With so many home improvements on the market today, deciding what to choose can be overwhelming for homeowners. One option many are starting to consider is sealing or encapsulating their crawl spaces. However, before making this investment, it’s important to weigh the pros and cons. This article will explore both sides to help you decide if crawl space encapsulation is right for your home.
Understanding Crawl Spaces
A crawl space is an area under your home that allows access to water, plumbing, and HVAC systems. It is made by lifting the wooden floor joists above the ground level and enclosing the space around the perimeter. This leaves an empty area under the house that is accessible by removing a panel or lifting a trap door. Most crawl spaces have exposed dirt floors, minimal ventilation, and uninsulated floors above. Over time, crawl spaces can become damp and moldy.
Pros Of Sealing A Crawl Space
1. Improved Moisture Control
Sealing your crawl space through encapsulation helps control excessive moisture, which is the leading cause of damage in crawl spaces. By sealing the walls, and floors, and adding a vapor barrier, water vapor can no longer penetrate into the crawl space from the surrounding soil. This reduces dampness, condensation, and mold growth that corrode beams and joists over time.
2. Increased Energy Efficiency
Uninsulated and damp crawl spaces allow conditioned air from your home to escape. By encapsulating your crawl space, you can insulate the floor and walls to improve the energy efficiency of your home. Adding R-10 to R-30 of insulation to the crawl space decreases heat loss in the winter and heat gain in the summer, lowering your heating and cooling bills year-round.
3. Reduced Air Infiltration
Unsealed crawl spaces allow outside air and allergens like dust, pollen, and mold to infiltrate your home. After encapsulation, air sealing.
- crawl space walls and adding a vapor barrier limit airflow into the crawl space, reducing unwanted particles that worsen allergies and asthma. This results in better indoor air quality for a healthier home.
4. Improved Foundation Support
When a crawl space remains damp for long periods of time, the wooden foundation structures like beams and joists begin to deteriorate more quickly. Encapsulating your crawl space helps preserve the foundation structures by controlling moisture and sealing out excess humidity that feeds wood rot. This extends the lifespan of your foundation.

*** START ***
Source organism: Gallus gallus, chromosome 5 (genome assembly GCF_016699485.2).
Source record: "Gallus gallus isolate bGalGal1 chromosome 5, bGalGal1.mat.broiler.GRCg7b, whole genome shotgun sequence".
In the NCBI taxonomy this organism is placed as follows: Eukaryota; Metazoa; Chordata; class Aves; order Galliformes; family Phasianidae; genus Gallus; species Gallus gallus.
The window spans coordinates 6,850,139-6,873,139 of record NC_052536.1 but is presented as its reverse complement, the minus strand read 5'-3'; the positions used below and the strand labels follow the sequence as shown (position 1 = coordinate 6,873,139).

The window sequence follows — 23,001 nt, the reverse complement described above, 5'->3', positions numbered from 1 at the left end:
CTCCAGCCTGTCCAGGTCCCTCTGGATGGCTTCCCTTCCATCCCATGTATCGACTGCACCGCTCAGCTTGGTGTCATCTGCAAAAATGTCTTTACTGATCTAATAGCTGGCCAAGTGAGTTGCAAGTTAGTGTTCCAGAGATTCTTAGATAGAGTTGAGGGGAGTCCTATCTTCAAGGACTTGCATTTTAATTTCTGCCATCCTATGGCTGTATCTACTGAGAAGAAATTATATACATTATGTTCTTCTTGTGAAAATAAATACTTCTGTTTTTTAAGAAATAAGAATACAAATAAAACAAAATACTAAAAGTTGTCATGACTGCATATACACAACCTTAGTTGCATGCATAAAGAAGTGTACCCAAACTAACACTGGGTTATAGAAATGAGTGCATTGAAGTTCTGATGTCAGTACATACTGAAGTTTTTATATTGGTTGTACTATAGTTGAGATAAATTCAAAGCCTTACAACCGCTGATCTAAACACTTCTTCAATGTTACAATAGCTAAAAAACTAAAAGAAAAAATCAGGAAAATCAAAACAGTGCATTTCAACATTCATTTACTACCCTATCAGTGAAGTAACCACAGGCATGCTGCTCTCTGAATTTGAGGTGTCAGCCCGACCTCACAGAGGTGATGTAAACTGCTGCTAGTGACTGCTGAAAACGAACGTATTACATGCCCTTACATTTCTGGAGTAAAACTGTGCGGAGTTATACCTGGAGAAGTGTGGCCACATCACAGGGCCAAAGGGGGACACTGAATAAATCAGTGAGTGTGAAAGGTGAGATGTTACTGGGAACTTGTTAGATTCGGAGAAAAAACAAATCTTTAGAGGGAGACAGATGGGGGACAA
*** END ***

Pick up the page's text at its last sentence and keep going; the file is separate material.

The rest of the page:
Cons Of Sealing A Crawl Space
1. Higher Upfront Cost
Sealing a crawl space through encapsulation requires materials like insulation, vapor barriers, air-sealing caulks and tapes, and ventilation or dehumidification systems. All these components needed to properly encapsulate a crawl space significantly drive up the upfront project cost, ranging from $3,000 to $10,000 or more depending on the size of your home.
2. Complex Installation Process
While the materials needed for crawl space encapsulation may be simple, properly installing them to maximize efficiency and effectiveness can be complex. Air sealing, moisture barriers, and installing insulation correctly require advanced craftsmanship and expertise that homeowners may lack. Professional installation by insulation contractors is usually necessary.
3. Still Requires Ventilation
While sealing the walls and floors of a crawl space helps with moisture and airflow problems, ventilation is still required. Encapsulating a crawl space does not make it airtight which could trap excess moisture inside. Most encapsulated crawl spaces require a combination of vapor barriers and mechanical ventilation or dehumidification to manage humidity.
4. Increased Maintenance
Though sealed crawl spaces provide many long-term benefits, they do require additional and ongoing maintenance homeowners may not be accustomed to. Ventilation systems need to be checked and filters replaced regularly. Insulation and vapor barriers must be inspected for damage after major storms or water leaks. Regular dehumidifier maintenance is also necessary.